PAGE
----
I geared up and sat in the shallows waiting for a lull. There was often 3 sets of dumping waves to get through before heading out further for clean waves. You keep telling yourself that they don’t look that bad, but you know even a small shore break wave can knock the wind out of you, and being dragged along upside down is never fun.

Waiting for a lull in the action

I saw a lull in the wave action and charge outwards. The first wave smashed on my lap and I was suddenly surfing back to where I started. Your mind is concentrated on the task at hand and little else, except maybe the location of the nearest hospital.

I’m actually going backwards at this point

I saw Steve charging the next set of waves. He got through the first line of waves easily …..

Through the first line of waves

…..and was buried by the next. Remarkably he just popped to the surface upright.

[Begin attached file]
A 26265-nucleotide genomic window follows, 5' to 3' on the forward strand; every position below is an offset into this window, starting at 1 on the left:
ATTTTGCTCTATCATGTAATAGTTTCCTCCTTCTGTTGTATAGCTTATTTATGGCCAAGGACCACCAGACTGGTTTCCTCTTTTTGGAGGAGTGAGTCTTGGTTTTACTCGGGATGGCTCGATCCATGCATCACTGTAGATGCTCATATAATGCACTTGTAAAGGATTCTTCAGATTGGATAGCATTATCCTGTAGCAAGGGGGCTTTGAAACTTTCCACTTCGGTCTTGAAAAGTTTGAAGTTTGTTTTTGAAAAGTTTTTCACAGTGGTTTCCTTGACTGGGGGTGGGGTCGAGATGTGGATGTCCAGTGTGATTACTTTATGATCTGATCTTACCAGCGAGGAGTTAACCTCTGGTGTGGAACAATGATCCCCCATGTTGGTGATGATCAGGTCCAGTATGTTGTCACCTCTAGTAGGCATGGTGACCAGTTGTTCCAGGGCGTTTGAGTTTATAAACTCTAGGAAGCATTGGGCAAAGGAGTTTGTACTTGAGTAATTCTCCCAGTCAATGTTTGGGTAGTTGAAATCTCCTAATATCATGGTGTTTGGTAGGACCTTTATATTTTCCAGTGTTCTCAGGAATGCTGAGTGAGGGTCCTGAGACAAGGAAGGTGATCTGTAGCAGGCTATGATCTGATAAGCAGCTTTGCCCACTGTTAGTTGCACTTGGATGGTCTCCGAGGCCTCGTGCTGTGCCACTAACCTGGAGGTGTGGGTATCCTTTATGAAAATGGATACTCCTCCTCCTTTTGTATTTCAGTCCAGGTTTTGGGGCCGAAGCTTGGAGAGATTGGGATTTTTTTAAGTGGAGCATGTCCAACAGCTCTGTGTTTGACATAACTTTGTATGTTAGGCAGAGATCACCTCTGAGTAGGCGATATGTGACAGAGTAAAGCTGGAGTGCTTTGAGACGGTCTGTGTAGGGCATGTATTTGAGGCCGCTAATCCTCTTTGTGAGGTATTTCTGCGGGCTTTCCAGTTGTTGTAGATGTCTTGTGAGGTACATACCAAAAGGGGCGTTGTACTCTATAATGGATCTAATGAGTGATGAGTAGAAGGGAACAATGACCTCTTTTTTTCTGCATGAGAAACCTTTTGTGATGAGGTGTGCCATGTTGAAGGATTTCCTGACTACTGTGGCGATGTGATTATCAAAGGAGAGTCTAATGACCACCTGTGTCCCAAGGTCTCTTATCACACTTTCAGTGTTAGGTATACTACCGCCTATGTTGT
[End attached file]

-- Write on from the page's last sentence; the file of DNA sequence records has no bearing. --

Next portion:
Steve pops up

But the next one gave him a good thumping and a long drag towards shore, where he eventually rolled back up.

Seabed inspection

Meanwhile I made another charge out, only to end up back in the shallows again, and not upright.

Washed back in

Eventually we made it through the shore break and were able a enjoy some fast and furious rides on the outer break. We were on the edge of camera range so not a lot of photos but here’s a good one.

Steve sliding left and hoping he will make it.

With energy levels dwindling and smiles on our faces we then had to time our run towards shore.

Heading for shore

Another great paddle to remind us that it’s great to be alive. Of course we practiced social distancing both on and off the water.

Don’t stand so close to me

Stay Safe
Ian, Robyn and Steve

 

 

 

I earn my coffee

Adelaide is a Coffee Scene town on a Sunday morning. People stroll the beach fronts, taking in the sea air, exercising their dogs or pushing babies in prams before invading the local coffee shops. I have been known to frequent these beach side establishments on occasions but I earn my coffee.

The sea was calm and the wind gentle giving me choices. I could launch my sea kayak and plod along the coastline visiting the normal reef areas, knowing that there would be hardly any play waves to be had. A nice idea, but that would not earn me a lot of “coffee points” in the exertion or fun categories. Maybe just enough points for a decaffeinated skinny soy latte and a plain biscuit.